Sunday, December 10, 2006

Double-deflection Lactate Threshold

After combining information I've obtained from reading, from lab tests and discussions with Tony Myers at ATS in Atlanta, and with Richard Wharton, Online Bike Coach, in Dallas, I've determined that I have a somewhat unusual characteristic. At a low effort level (for me it's at about 150 watts, or 135 bpm, which is in my endurance training zone), the lactate concentration in my exhaled breath (and bloodstream) starts to noticeably increase. For most cyclists, that's an indicator that with a little more effort, a pretty good muscle 'burn' and a limited amount of exertion time is in store. But since I know that my functional threshold is at 238 watts and 160 bpm, that doesn't apply for me. I have a double-deflection lactate threshold. Tony says he has seen one other client exhibit the same traits, and Richard said that he has seen it once, in Charles Kulp, to whom his new book is dedicated.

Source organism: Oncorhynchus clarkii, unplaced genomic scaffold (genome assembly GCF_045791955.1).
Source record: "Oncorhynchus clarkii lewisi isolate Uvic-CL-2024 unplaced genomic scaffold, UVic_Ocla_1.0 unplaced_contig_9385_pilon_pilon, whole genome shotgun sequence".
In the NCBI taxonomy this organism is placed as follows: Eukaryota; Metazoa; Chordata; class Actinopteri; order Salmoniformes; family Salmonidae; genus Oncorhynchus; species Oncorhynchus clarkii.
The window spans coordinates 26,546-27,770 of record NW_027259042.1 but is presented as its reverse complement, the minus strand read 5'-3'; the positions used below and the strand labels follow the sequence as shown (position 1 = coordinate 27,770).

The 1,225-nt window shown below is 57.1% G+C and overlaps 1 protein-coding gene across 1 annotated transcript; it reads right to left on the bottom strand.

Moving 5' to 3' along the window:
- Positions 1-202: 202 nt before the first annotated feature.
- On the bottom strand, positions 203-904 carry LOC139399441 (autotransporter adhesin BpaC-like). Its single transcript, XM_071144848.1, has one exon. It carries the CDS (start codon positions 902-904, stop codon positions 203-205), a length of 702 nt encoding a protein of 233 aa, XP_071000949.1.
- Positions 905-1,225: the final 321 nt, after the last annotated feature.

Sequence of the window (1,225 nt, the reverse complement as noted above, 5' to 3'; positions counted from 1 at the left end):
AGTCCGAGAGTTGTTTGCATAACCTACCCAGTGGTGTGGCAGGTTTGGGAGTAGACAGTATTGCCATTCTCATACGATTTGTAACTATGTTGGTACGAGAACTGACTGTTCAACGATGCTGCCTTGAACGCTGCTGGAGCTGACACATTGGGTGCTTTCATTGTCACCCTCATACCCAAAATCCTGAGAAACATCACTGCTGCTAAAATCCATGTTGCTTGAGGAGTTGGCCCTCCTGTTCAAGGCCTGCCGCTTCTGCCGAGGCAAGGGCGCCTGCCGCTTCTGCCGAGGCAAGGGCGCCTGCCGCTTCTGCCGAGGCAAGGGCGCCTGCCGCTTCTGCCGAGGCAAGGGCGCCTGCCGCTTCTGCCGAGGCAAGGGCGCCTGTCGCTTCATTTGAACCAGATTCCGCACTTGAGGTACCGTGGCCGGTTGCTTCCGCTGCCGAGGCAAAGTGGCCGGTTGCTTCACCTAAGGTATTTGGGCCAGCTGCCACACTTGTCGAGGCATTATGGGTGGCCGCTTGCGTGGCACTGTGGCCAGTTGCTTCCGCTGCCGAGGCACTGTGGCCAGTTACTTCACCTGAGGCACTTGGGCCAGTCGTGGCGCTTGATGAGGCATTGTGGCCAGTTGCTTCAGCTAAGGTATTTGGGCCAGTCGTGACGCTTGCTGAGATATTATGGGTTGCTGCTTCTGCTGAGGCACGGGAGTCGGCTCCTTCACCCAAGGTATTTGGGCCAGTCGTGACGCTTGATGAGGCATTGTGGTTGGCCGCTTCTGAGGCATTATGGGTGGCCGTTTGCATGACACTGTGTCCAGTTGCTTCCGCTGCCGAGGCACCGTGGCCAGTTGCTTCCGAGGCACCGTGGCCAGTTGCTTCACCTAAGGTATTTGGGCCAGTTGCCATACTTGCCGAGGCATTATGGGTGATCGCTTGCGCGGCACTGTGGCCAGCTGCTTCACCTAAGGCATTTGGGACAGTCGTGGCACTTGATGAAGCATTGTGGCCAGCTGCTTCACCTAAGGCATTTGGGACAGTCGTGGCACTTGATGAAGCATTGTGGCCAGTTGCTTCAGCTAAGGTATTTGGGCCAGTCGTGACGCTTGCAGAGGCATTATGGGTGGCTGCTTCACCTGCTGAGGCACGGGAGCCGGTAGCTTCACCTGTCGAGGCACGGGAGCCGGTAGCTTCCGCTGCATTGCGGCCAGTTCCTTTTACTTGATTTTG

The 'diagnosis' is both good news and bad news. The good news is that one of my negative genetic traits, a low initial lactate threshold, is offset by a positive genetic trait, a high capacity to buffer lactic acid. It probably means I can ride for a long time at very near my threshold (about 4.25 hrs yesterday at 89% intensity factor). But I think it also means that once I do exceed my threshold, I can't stay there very long, but can recover quickly for another short burst. Essentially, I may have lots of matches in my book, but they aren't very hot.

In the next few months, I plan to: 1. Perform testing to see how my blood lactate levels relate to what I've seen from the ventalatory threshold testing I've done so far, and 2. Figure out if I should modify my training in any way to better accommodate my type of body chemistry.